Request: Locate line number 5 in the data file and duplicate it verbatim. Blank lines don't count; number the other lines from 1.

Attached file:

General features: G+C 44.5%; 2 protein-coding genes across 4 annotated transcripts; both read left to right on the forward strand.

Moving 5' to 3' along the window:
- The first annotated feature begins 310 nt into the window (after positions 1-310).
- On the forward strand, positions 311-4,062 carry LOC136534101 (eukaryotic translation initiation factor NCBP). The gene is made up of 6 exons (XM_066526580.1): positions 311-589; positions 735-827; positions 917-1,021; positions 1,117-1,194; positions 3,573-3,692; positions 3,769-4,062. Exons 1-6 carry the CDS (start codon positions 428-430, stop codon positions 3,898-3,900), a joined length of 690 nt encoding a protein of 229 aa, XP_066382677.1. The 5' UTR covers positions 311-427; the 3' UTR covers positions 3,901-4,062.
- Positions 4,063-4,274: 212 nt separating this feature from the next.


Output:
- Positions 4,063-4,274: 212 nt separating this feature from the next.